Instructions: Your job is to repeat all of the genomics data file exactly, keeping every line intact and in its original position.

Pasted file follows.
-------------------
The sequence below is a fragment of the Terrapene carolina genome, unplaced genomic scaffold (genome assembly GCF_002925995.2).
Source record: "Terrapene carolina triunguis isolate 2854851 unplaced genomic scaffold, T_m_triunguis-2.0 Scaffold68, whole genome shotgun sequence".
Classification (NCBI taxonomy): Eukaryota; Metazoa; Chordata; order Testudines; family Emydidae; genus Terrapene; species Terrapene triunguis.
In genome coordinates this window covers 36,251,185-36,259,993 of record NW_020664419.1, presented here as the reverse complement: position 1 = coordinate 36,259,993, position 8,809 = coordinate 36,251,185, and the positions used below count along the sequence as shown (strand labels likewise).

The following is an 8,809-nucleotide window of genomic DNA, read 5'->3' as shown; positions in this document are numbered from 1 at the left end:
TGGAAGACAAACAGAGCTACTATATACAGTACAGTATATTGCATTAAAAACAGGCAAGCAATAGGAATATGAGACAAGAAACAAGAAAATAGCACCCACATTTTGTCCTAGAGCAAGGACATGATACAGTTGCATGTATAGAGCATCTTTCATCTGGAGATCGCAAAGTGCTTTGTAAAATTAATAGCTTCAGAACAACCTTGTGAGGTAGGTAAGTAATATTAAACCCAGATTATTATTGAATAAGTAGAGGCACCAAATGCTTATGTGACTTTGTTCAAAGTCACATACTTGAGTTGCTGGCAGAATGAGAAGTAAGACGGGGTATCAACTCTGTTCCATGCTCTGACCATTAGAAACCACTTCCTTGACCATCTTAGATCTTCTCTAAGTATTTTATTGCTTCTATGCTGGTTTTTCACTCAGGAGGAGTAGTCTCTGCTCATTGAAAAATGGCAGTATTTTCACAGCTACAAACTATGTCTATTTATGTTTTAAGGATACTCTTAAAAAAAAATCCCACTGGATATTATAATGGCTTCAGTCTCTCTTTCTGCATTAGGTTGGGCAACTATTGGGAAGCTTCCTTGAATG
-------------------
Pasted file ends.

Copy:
The sequence below is a fragment of the Terrapene carolina genome, unplaced genomic scaffold (genome assembly GCF_002925995.2).
Source record: "Terrapene carolina triunguis isolate 2854851 unplaced genomic scaffold, T_m_triunguis-2.0 Scaffold68, whole genome shotgun sequence".
Classification (NCBI taxonomy): Eukaryota; Metazoa; Chordata; order Testudines; family Emydidae; genus Terrapene; species Terrapene triunguis.
In genome coordinates this window covers 36,251,185-36,259,993 of record NW_020664419.1, presented here as the reverse complement: position 1 = coordinate 36,259,993, position 8,809 = coordinate 36,251,185, and the positions used below count along the sequence as shown (strand labels likewise).

The following is an 8,809-nucleotide window of genomic DNA, read 5'->3' as shown; positions in this document are numbered from 1 at the left end:
TGGAAGACAAACAGAGCTACTATATACAGTACAGTATATTGCATTAAAAACAGGCAAGCAATAGGAATATGAGACAAGAAACAAGAAAATAGCACCCACATTTTGTCCTAGAGCAAGGACATGATACAGTTGCATGTATAGAGCATCTTTCATCTGGAGATCGCAAAGTGCTTTGTAAAATTAATAGCTTCAGAACAACCTTGTGAGGTAGGTAAGTAATATTAAACCCAGATTATTATTGAATAAGTAGAGGCACCAAATGCTTATGTGACTTTGTTCAAAGTCACATACTTGAGTTGCTGGCAGAATGAGAAGTAAGACGGGGTATCAACTCTGTTCCATGCTCTGACCATTAGAAACCACTTCCTTGACCATCTTAGATCTTCTCTAAGTATTTTATTGCTTCTATGCTGGTTTTTCACTCAGGAGGAGTAGTCTCTGCTCATTGAAAAATGGCAGTATTTTCACAGCTACAAACTATGTCTATTTATGTTTTAAGGATACTCTTAAAAAAAAATCCCACTGGATATTATAATGGCTTCAGTCTCTCTTTCTGCATTAGGTTGGGCAACTATTGGGAAGCTTCCTTGAATG